Saving Species Challenge Attracts Global Interest

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52 applicants in the running for $1 million

INDIANAPOLIS, Dec. 29, 2023 /PRNewswire/ — The Indianapolis Zoo’s bold new conservation initiative will award $1 million to a single organization working to save a species from extinction. The Saving Species Challenge has attracted the interest of conservationists representing 52 species in 46 nations. Each applicant has developed a detailed plan that, if funded, will have a measurable and sustainable impact on the survival of a threatened animal species.

The Indianapolis Zoo launched the Saving Species Challenge in April with the goal of funding a plan with the potential to improve the status of species that is currently designated as threatened (Critically Endangered, Endangered, Vulnerable or Extinct in the Wild) by the International Union for Conservation of Nature’s (IUCN) Red List.

The announcement of the 52 applicants comes on the 50th anniversary of the Endangered Species Act in the United States, which has given legal protection to hundreds of species. “We focus on our mission of protecting nature and inspiring people to care for our world. The Saving Species Challenge is a solid investment in protecting and preserving the diversity of life on Earth,” said Dr. Robert Shumaker, President & CEO of the Indianapolis Zoo.

Conservationists at the Global Center for Species Survival reviewed nearly 200 pre-applications before inviting 79 organizations to submit full applications. The decision of who will be awarded the $1 million Saving Species Challenge grant rests in the hands of a jury of international animal conservationists.

“We were inspired by the quality of the applications we received. I wish we had $52 million dollars to fund every single one of these conservation action plans,” said Bill Street, Indianapolis Zoo Senior Vice President and Director of the Global Center for Species Survival.

Challenge applications not only represent strong geographic diversity, but also biological diversity. Applicants submitted plans to improve the conservation status of 7 amphibians, 17 birds, 3 fish, 3 insects, 12 mammals and 10 reptiles.

The Saving Species Challenge is modeled after a concept developed by experts at the IUCN Species Survival Commission. “Reverse the Red” aims to downlist species that are assessed on the IUCN Red List. For example, if a species is currently listed as Extinct in the Wild, downlisting it to Critically Endangered would signify an improvement in the species’ chance of survival.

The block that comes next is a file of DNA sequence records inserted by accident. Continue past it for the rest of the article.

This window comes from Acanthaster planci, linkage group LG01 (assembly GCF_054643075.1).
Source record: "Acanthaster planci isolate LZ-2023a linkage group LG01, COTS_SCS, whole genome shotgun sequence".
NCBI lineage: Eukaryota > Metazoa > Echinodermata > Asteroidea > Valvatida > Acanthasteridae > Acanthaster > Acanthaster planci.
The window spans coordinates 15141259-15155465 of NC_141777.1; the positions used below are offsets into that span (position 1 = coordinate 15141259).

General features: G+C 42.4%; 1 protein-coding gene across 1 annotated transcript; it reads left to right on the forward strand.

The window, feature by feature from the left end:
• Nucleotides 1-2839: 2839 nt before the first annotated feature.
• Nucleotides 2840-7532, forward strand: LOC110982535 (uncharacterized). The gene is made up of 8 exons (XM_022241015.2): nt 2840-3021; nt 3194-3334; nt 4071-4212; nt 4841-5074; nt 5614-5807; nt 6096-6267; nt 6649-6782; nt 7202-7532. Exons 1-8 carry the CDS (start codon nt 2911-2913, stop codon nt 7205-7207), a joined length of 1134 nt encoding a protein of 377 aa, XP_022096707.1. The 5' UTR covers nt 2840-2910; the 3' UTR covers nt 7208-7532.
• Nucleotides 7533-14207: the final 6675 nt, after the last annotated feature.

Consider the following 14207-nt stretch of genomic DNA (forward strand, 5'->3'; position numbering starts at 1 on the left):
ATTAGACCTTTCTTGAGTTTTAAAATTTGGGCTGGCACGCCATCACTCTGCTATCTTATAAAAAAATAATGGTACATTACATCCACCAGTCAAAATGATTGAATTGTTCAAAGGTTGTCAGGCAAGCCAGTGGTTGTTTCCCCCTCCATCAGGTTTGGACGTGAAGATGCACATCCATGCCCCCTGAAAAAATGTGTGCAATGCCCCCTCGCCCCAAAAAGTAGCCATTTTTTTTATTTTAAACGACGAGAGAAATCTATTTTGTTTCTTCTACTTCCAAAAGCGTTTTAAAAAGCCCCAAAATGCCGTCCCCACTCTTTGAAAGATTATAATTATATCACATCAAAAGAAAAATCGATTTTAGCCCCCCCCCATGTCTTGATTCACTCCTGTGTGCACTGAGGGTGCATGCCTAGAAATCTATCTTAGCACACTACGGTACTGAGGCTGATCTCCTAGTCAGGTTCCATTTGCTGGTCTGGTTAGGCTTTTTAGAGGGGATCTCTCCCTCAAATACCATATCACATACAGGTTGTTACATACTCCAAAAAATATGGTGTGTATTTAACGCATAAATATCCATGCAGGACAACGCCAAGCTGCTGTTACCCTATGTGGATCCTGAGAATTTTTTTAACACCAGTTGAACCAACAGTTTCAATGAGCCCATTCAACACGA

The winner of the Indianapolis Zoo Saving Species Challenge will have five years to implement their program and show progress. The Zoo will announce the winner in the spring of 2024.

Click here for free-use media assets, including the full list of 52 applicants.

About the Global Center for Species Survival
The Indianapolis Zoo’s Global Center for Species Survival is a partnership with the Species Survival Commission of the International Union for Conservation of Nature. The Global Center supports and connects thousands of conservation experts working to secure a future for animals, fungi and plants in more than 160 countries.

About the Indianapolis Zoo
The Indianapolis Zoo is the largest zoo in the U.S. that does not receive direct tax support. The Zoo has invested significant resources into conservation for decades, including the Indianapolis Prize – the world’s leading award for animal conservation – the Global Center for Species Survival and the Zoo’s field conservation grants program. The Indianapolis Zoo protects nature and inspires people to care for our world. Located in White River State Park downtown, the Indianapolis Zoo is accredited by the Association of Zoos and Aquariums and the American Alliance of Museums as a zoo, aquarium and botanical garden. Visit

Media Contacts

Emily Garrett
Director of Public Relations 

Kelly Griese
PR Specialist for Global
Center for Species Survival


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